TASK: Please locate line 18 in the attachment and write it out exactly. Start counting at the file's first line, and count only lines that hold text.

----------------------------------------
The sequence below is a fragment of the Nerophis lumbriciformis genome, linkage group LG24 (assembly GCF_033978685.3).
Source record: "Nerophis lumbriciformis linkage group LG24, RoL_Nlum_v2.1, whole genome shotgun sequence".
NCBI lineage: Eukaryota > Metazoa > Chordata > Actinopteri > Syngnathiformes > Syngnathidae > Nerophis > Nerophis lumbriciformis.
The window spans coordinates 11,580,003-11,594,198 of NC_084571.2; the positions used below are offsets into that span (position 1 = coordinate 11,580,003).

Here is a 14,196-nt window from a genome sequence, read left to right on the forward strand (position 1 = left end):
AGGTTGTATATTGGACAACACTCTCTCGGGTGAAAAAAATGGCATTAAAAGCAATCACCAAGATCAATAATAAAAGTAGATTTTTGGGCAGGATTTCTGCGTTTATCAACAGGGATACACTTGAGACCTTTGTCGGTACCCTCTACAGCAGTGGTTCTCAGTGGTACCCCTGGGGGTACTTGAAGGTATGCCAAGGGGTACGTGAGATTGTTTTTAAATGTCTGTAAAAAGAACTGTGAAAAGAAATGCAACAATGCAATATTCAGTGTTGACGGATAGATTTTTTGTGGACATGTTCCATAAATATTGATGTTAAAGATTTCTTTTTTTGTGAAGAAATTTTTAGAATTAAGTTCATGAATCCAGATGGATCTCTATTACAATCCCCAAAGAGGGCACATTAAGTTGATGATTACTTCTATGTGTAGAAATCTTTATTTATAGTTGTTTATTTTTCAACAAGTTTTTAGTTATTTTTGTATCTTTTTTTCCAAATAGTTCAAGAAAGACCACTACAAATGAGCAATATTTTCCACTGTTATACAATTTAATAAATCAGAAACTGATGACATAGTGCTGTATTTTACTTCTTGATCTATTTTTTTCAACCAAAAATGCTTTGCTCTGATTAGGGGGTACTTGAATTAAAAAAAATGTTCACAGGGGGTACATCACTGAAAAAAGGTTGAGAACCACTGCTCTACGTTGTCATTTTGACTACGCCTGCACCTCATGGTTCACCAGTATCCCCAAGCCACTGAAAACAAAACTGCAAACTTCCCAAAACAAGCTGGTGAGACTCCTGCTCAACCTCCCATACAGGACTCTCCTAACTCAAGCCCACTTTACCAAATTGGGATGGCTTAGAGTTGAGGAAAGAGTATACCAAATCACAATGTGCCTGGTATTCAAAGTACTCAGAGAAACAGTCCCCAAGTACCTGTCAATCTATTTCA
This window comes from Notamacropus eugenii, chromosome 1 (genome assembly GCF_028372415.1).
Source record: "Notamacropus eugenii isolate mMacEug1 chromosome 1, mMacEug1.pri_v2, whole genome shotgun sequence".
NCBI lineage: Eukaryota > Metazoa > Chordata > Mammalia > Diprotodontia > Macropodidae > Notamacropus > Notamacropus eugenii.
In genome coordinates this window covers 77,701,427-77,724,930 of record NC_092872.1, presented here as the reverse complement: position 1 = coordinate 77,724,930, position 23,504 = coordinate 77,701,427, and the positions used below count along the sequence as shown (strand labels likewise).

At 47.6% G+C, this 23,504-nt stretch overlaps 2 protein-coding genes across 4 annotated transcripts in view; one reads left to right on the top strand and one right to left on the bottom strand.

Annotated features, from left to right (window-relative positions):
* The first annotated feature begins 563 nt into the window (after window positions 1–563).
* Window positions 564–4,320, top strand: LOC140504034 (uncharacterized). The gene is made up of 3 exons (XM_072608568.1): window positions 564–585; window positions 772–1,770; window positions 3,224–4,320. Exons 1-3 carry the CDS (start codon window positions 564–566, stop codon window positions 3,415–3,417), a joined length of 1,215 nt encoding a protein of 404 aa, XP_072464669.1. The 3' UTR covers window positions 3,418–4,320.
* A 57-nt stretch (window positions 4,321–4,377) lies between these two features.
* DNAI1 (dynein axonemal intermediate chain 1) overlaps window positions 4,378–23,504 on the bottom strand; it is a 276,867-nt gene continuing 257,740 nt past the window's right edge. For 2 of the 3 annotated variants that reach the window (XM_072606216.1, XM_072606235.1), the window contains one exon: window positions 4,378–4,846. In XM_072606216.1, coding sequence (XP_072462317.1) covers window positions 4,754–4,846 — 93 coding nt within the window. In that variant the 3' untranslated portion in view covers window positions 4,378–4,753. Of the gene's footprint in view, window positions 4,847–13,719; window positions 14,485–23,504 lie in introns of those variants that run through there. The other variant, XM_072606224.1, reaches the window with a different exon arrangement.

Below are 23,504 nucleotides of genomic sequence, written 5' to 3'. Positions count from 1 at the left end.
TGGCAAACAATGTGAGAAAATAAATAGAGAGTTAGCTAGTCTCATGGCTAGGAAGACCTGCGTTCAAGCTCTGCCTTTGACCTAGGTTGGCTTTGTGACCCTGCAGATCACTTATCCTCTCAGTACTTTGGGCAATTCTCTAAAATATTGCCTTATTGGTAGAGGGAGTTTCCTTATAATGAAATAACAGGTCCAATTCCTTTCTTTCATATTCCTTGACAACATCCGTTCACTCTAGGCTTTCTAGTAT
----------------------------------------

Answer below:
TGGCAAACAATGTGAGAAAATAAATAGAGAGTTAGCTAGTCTCATGGCTAGGAAGACCTGCGTTCAAGCTCTGCCTTTGACCTAGGTTGGCTTTGTGACCCTGCAGATCACTTATCCTCTCAGTACTTTGGGCAATTCTCTAAAATATTGCCTTATTGGTAGAGGGAGTTTCCTTATAATGAAATAACAGGTCCAATTCCTTTCTTTCATATTCCTTGACAACATCCGTTCACTCTAGGCTTTCTAGTAT